WILLIAMSBURG — Pageants are a staple of American culture — from the dresses, the gowns and the participants. But in Williamsburg, that culture is gone.
“It’s important to have these pageant girls because they represent an area and collective people,” said Emily Huff, business director for Miss Virginia and former local executor of the Miss Williamsburg pageant. “You see these girls on TV and feel proud to know they represent you.”
It has been almost a decade since the last Miss Williamsburg pageant. After the first iteration of the pageant ended nearly 20 years before, Huff restarted the local pageant in 2007 and ran it for about four years, until she gave birth to her daughter and had to step down from the role.
Since then, young women wanting to participate in pageants have to compete in areas such as Norfolk or Chesapeake. While those pageants all filter into the same pool of Miss America competitions, the lack of representation for the Historic Triangle leaves something to be desired for locals, said Huff.
“For a lot of people it is all about the local flair,” said M.C. Gravely, executive director and business manager for the Miss Virginia pageant. “People in local areas will respect the pageant and support it.”
Huff said that her experience definitely reflected that idea, and she found there was a lot of community support for the Miss Williamsburg pageant through sponsorships and attendance.
The problem, however, is finding someone to run the pageant. After Huff had to give up her position to raise her daughter, there hasn’t been anyone else who has shown interest in starting the pageant again. The difficulty is that putting on a local pageant takes a lot of work, according to Huff.
“It will take someone who is willing to do a thankless job,” Huff said. “There is no income, there’s no salary. All of the money comes from what you raise.”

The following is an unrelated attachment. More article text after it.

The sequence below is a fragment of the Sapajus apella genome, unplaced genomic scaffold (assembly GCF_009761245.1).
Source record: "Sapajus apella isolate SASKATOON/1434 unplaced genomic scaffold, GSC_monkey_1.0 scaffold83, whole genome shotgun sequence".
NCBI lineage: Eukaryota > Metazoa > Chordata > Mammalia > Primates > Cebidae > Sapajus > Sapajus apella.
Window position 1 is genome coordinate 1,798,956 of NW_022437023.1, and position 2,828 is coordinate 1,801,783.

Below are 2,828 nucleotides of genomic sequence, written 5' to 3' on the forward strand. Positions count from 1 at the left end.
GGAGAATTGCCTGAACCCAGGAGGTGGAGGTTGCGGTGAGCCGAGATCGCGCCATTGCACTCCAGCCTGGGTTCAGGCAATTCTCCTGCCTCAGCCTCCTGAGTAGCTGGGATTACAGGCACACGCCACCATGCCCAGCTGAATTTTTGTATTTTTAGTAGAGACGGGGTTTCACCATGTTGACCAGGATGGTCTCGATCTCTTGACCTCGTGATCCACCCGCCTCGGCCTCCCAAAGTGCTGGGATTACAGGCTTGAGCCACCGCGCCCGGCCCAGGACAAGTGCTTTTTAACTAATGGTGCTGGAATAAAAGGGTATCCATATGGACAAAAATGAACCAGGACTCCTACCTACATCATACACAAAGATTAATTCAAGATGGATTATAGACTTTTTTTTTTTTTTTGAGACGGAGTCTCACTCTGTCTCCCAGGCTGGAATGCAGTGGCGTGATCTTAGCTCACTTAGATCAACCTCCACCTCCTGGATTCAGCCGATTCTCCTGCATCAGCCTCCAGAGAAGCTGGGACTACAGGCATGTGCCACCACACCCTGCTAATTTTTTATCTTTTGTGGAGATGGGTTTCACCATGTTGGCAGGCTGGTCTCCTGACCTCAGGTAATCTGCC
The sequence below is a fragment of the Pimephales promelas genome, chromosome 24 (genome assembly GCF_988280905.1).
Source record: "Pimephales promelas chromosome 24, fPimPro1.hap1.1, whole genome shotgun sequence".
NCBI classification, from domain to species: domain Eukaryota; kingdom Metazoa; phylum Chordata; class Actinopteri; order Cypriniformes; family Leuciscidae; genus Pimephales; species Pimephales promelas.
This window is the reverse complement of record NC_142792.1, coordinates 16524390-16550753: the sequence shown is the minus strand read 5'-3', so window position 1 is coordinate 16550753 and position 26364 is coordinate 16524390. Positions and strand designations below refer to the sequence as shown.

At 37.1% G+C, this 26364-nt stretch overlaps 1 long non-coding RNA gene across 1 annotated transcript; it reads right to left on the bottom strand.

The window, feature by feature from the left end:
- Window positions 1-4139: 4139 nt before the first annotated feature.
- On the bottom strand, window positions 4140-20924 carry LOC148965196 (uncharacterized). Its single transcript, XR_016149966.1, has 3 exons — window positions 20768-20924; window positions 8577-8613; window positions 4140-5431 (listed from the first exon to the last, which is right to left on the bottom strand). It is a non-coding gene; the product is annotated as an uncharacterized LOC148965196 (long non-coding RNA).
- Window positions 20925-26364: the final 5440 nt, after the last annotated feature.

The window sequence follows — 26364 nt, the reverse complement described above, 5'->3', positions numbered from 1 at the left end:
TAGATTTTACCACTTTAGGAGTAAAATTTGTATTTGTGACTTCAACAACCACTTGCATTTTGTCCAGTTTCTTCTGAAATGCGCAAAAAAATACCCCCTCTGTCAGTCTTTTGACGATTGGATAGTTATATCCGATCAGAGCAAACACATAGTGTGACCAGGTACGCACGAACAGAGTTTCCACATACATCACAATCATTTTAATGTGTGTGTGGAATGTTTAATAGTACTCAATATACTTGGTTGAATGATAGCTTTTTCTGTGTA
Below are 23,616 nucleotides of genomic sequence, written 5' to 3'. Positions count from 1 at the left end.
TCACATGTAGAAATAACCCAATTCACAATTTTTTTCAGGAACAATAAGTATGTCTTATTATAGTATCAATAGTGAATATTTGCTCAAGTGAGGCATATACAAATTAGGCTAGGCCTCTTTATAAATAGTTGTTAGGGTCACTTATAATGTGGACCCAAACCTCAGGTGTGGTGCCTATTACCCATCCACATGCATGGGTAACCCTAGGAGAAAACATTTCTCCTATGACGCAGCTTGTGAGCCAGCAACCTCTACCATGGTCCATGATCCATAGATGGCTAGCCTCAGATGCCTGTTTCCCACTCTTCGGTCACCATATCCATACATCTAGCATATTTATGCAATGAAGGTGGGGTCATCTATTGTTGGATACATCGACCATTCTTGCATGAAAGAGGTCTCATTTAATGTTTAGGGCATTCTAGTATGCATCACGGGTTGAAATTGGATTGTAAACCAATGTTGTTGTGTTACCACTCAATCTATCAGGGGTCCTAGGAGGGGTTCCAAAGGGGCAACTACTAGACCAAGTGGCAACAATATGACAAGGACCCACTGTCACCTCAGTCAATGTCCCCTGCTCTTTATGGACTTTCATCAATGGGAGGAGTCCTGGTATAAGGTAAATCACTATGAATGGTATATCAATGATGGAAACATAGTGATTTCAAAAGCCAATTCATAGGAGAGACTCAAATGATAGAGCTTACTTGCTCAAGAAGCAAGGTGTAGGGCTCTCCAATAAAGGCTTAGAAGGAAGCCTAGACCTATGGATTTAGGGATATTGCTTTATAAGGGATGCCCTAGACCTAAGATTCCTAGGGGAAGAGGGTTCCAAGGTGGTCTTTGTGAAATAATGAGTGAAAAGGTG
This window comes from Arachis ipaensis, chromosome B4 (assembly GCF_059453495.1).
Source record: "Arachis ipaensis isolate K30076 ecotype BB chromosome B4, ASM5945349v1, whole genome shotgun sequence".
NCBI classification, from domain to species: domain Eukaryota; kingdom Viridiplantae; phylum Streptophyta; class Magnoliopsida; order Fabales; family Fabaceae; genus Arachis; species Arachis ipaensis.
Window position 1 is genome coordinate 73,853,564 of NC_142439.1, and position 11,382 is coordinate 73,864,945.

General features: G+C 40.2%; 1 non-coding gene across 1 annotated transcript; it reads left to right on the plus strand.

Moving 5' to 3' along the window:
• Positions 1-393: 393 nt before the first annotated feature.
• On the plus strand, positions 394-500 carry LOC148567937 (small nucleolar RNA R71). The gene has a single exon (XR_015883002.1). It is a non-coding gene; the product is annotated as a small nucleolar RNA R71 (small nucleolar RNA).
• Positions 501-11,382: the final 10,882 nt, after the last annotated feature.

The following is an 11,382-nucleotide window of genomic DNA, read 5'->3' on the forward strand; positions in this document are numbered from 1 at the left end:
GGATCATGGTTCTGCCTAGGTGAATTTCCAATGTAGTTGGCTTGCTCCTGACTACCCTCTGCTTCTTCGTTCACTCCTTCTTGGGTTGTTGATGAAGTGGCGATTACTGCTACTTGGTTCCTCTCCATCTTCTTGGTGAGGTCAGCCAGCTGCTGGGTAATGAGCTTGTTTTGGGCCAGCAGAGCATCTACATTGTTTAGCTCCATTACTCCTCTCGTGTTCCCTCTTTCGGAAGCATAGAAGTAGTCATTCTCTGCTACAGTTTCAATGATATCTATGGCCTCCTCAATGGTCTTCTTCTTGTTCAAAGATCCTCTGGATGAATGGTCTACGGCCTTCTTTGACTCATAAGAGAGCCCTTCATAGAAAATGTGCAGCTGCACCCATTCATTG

For her, the experience involved staging an entire production. She didn’t want the Miss Williamsburg pageant to be something small and outdated, she wanted it to be a night of entertainment that made the young women proud to be a part of.
Huff still works for the Miss Virginia organization, but as a single mother she said she just can’t give the time and dedication that a local pageant, and the girls involved, deserve.
Each year, not only does the pageant executor have to put together the pageant, but for the following 12 months they have to stay with the winner and prepare her for the Miss Virginia competition, as well as take her to local speaking engagements and promotional events. Huff said that helping these women after winning the pageant was almost just as much work as having a child, but that was what she loved.
“Miss Williamsburg isn’t just a crown, it’s a job,” Huff said. “These pageants aren’t just designed to have pretty women go around and cut ribbons. She has a purpose.”
Starting a pageant, Huff said, begins with an application. Then comes the tough part: raising money.
All of the money for the production and scholarship awards has to be raised through sponsorships from local organizations. When Huff was first starting out, she was able to put the pageant together with a lot of help from TowneBank, she said.
For Huff, money for scholarships was the most important part of fundraising. That was what attracted her to the organization, and it is what she believes makes the organizations so special. Huff’s first Miss Williamsburg winner was a law student at William & Mary whose scholarship money helped her pay for her tuition.
Local pageants are important, according to Huff, because it helps women from an area thrive and be successful.
“This pageant wasn’t just pretty gowns and bathing-suit bodies,” Huff said. “It showed what it meant to be a 21st century woman in Williamsburg.”